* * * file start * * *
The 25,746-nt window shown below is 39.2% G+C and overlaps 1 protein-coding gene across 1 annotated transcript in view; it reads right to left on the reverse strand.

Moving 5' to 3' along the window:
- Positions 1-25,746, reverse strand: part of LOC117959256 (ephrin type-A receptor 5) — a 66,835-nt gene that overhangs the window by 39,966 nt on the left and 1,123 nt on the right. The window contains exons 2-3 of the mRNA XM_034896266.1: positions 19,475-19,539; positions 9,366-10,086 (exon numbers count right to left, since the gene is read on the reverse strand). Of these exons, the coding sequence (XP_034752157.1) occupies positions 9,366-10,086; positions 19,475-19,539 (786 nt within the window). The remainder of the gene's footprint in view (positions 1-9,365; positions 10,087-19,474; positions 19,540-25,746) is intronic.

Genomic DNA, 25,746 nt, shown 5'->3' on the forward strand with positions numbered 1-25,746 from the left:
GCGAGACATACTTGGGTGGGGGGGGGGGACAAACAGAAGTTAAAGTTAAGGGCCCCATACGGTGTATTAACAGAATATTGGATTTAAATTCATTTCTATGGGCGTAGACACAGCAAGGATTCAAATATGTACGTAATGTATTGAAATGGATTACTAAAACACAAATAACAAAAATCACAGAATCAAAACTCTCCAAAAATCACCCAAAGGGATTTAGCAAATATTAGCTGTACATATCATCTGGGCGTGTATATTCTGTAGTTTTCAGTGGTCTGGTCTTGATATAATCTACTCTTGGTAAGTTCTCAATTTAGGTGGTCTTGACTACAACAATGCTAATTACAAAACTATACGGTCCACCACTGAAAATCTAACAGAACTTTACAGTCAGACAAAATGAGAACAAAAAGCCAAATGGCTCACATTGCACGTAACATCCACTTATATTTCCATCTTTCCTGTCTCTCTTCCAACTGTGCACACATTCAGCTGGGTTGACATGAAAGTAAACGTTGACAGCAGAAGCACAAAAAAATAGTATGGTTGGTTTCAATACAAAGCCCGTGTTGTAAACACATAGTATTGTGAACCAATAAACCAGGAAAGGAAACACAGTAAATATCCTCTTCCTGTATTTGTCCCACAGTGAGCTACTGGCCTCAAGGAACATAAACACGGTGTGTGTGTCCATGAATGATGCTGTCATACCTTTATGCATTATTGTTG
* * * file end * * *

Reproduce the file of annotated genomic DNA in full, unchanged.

The 25,746-nt window shown below is 39.2% G+C and overlaps 1 protein-coding gene across 1 annotated transcript in view; it reads right to left on the reverse strand.

Moving 5' to 3' along the window:
- Positions 1-25,746, reverse strand: part of LOC117959256 (ephrin type-A receptor 5) — a 66,835-nt gene that overhangs the window by 39,966 nt on the left and 1,123 nt on the right. The window contains exons 2-3 of the mRNA XM_034896266.1: positions 19,475-19,539; positions 9,366-10,086 (exon numbers count right to left, since the gene is read on the reverse strand). Of these exons, the coding sequence (XP_034752157.1) occupies positions 9,366-10,086; positions 19,475-19,539 (786 nt within the window). The remainder of the gene's footprint in view (positions 1-9,365; positions 10,087-19,474; positions 19,540-25,746) is intronic.

Genomic DNA, 25,746 nt, shown 5'->3' on the forward strand with positions numbered 1-25,746 from the left:
GCGAGACATACTTGGGTGGGGGGGGGGGACAAACAGAAGTTAAAGTTAAGGGCCCCATACGGTGTATTAACAGAATATTGGATTTAAATTCATTTCTATGGGCGTAGACACAGCAAGGATTCAAATATGTACGTAATGTATTGAAATGGATTACTAAAACACAAATAACAAAAATCACAGAATCAAAACTCTCCAAAAATCACCCAAAGGGATTTAGCAAATATTAGCTGTACATATCATCTGGGCGTGTATATTCTGTAGTTTTCAGTGGTCTGGTCTTGATATAATCTACTCTTGGTAAGTTCTCAATTTAGGTGGTCTTGACTACAACAATGCTAATTACAAAACTATACGGTCCACCACTGAAAATCTAACAGAACTTTACAGTCAGACAAAATGAGAACAAAAAGCCAAATGGCTCACATTGCACGTAACATCCACTTATATTTCCATCTTTCCTGTCTCTCTTCCAACTGTGCACACATTCAGCTGGGTTGACATGAAAGTAAACGTTGACAGCAGAAGCACAAAAAAATAGTATGGTTGGTTTCAATACAAAGCCCGTGTTGTAAACACATAGTATTGTGAACCAATAAACCAGGAAAGGAAACACAGTAAATATCCTCTTCCTGTATTTGTCCCACAGTGAGCTACTGGCCTCAAGGAACATAAACACGGTGTGTGTGTCCATGAATGATGCTGTCATACCTTTATGCATTATTGTTG